We had a very good turnout for our bird walk on April 12th. The weather cooperated, which is a minor miracle this spring. This trip brought the first significant numbers of Neotropical migrants that I have seen this year. Specifically, I felt like the swallows were a few weeks late. But that has to be filtered through my nineteen years in California. Perhaps the swallows arrive here a couple of weeks later.
           
Often we have been reminded that we find a lot of our initial birds at the parking lot. This held true this day. We were seeing lots of birds even as we were entering the parking lot at the Wildlife Management Area. Even beforehand the parking lot at our meeting point at the Everett Mall was again productive. There are two storm water retention or mitigation ponds at the southwest corner of the mall parking lot. There were plenty of ducks, geese, and songbirds there as well. So as we have commonly done in the past, we made our meeting point the first stop and first checklist. The mall ponds and surrounding area harbored a pair of Canada Geese, six Mallards, two Ring-Necked Duck drakes, a Double-Crested Cormorant flyby, a Great Blue Heron flyby, three Glaucous-Winged Gulls, four feral pigeons, and six songbird species. After a while there we raced off to Monroe.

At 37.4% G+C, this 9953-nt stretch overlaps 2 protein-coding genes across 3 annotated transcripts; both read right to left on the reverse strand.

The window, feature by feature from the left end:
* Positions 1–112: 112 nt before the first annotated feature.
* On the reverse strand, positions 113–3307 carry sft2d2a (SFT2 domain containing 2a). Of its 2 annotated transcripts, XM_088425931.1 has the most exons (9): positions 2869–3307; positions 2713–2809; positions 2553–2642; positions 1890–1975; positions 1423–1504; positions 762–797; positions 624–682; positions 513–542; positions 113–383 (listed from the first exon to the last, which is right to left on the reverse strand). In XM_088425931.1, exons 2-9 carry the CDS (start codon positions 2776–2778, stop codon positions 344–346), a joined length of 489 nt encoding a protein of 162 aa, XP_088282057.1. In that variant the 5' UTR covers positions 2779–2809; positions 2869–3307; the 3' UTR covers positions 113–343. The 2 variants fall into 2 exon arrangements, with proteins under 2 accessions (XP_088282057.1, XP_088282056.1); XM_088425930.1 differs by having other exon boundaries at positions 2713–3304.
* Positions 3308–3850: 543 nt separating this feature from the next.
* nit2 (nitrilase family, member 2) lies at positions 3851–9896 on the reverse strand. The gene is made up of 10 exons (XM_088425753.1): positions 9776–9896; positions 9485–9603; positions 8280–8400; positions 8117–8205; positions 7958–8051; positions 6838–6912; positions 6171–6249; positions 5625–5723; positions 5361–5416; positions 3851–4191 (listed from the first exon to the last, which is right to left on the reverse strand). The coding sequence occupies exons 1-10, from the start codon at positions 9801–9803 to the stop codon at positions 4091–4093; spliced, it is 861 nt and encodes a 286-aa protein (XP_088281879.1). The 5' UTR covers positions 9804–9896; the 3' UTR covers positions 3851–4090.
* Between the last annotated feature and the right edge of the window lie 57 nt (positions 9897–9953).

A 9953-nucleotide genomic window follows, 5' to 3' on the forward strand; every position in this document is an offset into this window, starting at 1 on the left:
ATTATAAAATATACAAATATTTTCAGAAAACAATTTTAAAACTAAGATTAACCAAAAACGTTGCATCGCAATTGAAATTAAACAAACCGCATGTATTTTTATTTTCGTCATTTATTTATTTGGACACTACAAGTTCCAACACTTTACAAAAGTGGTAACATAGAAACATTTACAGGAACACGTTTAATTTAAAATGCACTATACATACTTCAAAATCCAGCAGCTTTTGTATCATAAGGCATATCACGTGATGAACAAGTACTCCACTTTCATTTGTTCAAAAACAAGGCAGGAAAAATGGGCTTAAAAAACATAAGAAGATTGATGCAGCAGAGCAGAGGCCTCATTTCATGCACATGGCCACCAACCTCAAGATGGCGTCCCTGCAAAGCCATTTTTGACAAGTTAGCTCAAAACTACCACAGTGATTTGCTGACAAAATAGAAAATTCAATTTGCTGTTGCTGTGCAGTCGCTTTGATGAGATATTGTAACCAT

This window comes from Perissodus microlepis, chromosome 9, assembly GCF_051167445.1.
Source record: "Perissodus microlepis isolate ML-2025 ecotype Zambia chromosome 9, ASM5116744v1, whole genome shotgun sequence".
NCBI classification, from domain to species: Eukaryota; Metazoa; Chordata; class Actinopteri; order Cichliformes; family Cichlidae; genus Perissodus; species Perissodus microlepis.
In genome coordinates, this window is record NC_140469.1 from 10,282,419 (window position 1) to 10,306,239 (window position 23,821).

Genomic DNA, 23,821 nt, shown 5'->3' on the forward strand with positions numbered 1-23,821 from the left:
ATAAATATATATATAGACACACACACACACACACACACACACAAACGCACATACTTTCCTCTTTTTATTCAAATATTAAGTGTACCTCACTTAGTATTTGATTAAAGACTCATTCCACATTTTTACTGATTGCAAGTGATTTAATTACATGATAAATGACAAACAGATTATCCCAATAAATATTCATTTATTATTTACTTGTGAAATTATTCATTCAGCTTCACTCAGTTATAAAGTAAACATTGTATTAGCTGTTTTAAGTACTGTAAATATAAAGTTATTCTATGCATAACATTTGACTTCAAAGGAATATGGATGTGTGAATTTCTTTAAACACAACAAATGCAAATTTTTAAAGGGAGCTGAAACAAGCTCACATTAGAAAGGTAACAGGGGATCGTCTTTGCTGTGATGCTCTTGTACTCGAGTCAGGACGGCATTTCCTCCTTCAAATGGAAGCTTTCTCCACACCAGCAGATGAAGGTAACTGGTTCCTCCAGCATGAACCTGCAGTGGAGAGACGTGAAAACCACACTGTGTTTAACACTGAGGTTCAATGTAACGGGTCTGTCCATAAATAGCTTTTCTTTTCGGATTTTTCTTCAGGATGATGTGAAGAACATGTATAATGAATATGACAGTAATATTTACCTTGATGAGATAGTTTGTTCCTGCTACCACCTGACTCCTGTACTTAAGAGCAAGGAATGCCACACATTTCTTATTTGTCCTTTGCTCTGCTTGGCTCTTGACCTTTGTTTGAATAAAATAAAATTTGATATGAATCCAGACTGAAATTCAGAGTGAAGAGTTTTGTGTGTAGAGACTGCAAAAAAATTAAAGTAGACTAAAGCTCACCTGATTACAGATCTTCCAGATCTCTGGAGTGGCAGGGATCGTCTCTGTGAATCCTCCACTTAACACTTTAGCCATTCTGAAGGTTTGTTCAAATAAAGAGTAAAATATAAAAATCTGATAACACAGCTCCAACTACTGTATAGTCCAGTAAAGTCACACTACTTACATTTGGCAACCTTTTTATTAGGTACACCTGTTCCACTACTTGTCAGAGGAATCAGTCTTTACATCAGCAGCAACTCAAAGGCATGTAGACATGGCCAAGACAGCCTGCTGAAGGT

Waiting for us there were four more birders who had gone ahead to meet us, bringing our party up to twelve observers, a better-than-average turnout. The WMA is administered by the Department of Fish and Wildlife, known by its moniker, WDFW. It is used for hunting waterfowl and upland game birds in season. There is also fishing along the Skykomish River. In the offseason the habitat proves a haven for innumerable species. Crescent Lake itself is a former oxbow of the river. It is one of many such named lakes I know of, including a famous one in the north of Olympic National Park.